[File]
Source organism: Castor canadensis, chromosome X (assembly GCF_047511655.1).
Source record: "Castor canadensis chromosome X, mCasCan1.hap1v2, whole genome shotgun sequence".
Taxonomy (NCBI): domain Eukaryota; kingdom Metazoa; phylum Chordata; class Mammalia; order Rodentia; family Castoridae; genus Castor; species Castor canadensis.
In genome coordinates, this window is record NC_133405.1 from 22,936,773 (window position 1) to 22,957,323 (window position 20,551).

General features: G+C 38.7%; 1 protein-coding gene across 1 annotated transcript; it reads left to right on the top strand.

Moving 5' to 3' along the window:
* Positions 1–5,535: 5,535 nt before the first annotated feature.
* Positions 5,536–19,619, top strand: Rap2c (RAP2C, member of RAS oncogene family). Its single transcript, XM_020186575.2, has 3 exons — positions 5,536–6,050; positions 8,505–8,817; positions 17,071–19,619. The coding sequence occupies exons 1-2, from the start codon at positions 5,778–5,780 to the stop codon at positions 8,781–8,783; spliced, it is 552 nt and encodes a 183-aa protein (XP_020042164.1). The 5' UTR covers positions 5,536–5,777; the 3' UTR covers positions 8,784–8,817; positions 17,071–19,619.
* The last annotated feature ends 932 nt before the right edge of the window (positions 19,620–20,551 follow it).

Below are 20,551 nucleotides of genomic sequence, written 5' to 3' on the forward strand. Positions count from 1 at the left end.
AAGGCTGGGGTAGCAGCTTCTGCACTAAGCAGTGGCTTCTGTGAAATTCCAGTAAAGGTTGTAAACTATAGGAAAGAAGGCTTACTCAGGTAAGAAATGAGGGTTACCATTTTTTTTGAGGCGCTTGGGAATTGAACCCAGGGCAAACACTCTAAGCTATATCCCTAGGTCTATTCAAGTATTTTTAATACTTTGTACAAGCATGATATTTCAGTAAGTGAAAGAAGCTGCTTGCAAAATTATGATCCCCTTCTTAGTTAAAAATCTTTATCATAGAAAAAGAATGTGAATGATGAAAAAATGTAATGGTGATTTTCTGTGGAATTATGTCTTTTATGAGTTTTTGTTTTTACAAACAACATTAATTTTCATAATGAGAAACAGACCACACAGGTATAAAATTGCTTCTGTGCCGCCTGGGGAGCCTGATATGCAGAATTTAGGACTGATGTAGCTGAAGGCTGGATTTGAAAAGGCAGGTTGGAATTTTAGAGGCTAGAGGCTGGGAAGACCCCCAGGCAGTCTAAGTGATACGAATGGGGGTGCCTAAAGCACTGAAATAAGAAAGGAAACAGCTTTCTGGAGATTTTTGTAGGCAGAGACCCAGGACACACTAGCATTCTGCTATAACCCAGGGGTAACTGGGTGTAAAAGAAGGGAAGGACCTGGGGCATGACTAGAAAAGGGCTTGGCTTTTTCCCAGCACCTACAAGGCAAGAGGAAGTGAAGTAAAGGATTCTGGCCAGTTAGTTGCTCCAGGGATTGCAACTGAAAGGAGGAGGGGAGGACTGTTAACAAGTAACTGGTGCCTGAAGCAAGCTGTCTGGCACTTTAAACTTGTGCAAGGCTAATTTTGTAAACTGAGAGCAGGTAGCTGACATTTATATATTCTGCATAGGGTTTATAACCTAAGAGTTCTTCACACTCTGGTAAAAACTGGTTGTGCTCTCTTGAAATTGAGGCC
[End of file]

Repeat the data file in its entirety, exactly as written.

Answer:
Source organism: Castor canadensis, chromosome X (assembly GCF_047511655.1).
Source record: "Castor canadensis chromosome X, mCasCan1.hap1v2, whole genome shotgun sequence".
Taxonomy (NCBI): domain Eukaryota; kingdom Metazoa; phylum Chordata; class Mammalia; order Rodentia; family Castoridae; genus Castor; species Castor canadensis.
In genome coordinates, this window is record NC_133405.1 from 22,936,773 (window position 1) to 22,957,323 (window position 20,551).

General features: G+C 38.7%; 1 protein-coding gene across 1 annotated transcript; it reads left to right on the top strand.

Moving 5' to 3' along the window:
* Positions 1–5,535: 5,535 nt before the first annotated feature.
* Positions 5,536–19,619, top strand: Rap2c (RAP2C, member of RAS oncogene family). Its single transcript, XM_020186575.2, has 3 exons — positions 5,536–6,050; positions 8,505–8,817; positions 17,071–19,619. The coding sequence occupies exons 1-2, from the start codon at positions 5,778–5,780 to the stop codon at positions 8,781–8,783; spliced, it is 552 nt and encodes a 183-aa protein (XP_020042164.1). The 5' UTR covers positions 5,536–5,777; the 3' UTR covers positions 8,784–8,817; positions 17,071–19,619.
* The last annotated feature ends 932 nt before the right edge of the window (positions 19,620–20,551 follow it).

Below are 20,551 nucleotides of genomic sequence, written 5' to 3' on the forward strand. Positions count from 1 at the left end.
AAGGCTGGGGTAGCAGCTTCTGCACTAAGCAGTGGCTTCTGTGAAATTCCAGTAAAGGTTGTAAACTATAGGAAAGAAGGCTTACTCAGGTAAGAAATGAGGGTTACCATTTTTTTTGAGGCGCTTGGGAATTGAACCCAGGGCAAACACTCTAAGCTATATCCCTAGGTCTATTCAAGTATTTTTAATACTTTGTACAAGCATGATATTTCAGTAAGTGAAAGAAGCTGCTTGCAAAATTATGATCCCCTTCTTAGTTAAAAATCTTTATCATAGAAAAAGAATGTGAATGATGAAAAAATGTAATGGTGATTTTCTGTGGAATTATGTCTTTTATGAGTTTTTGTTTTTACAAACAACATTAATTTTCATAATGAGAAACAGACCACACAGGTATAAAATTGCTTCTGTGCCGCCTGGGGAGCCTGATATGCAGAATTTAGGACTGATGTAGCTGAAGGCTGGATTTGAAAAGGCAGGTTGGAATTTTAGAGGCTAGAGGCTGGGAAGACCCCCAGGCAGTCTAAGTGATACGAATGGGGGTGCCTAAAGCACTGAAATAAGAAAGGAAACAGCTTTCTGGAGATTTTTGTAGGCAGAGACCCAGGACACACTAGCATTCTGCTATAACCCAGGGGTAACTGGGTGTAAAAGAAGGGAAGGACCTGGGGCATGACTAGAAAAGGGCTTGGCTTTTTCCCAGCACCTACAAGGCAAGAGGAAGTGAAGTAAAGGATTCTGGCCAGTTAGTTGCTCCAGGGATTGCAACTGAAAGGAGGAGGGGAGGACTGTTAACAAGTAACTGGTGCCTGAAGCAAGCTGTCTGGCACTTTAAACTTGTGCAAGGCTAATTTTGTAAACTGAGAGCAGGTAGCTGACATTTATATATTCTGCATAGGGTTTATAACCTAAGAGTTCTTCACACTCTGGTAAAAACTGGTTGTGCTCTCTTGAAATTGAGGCC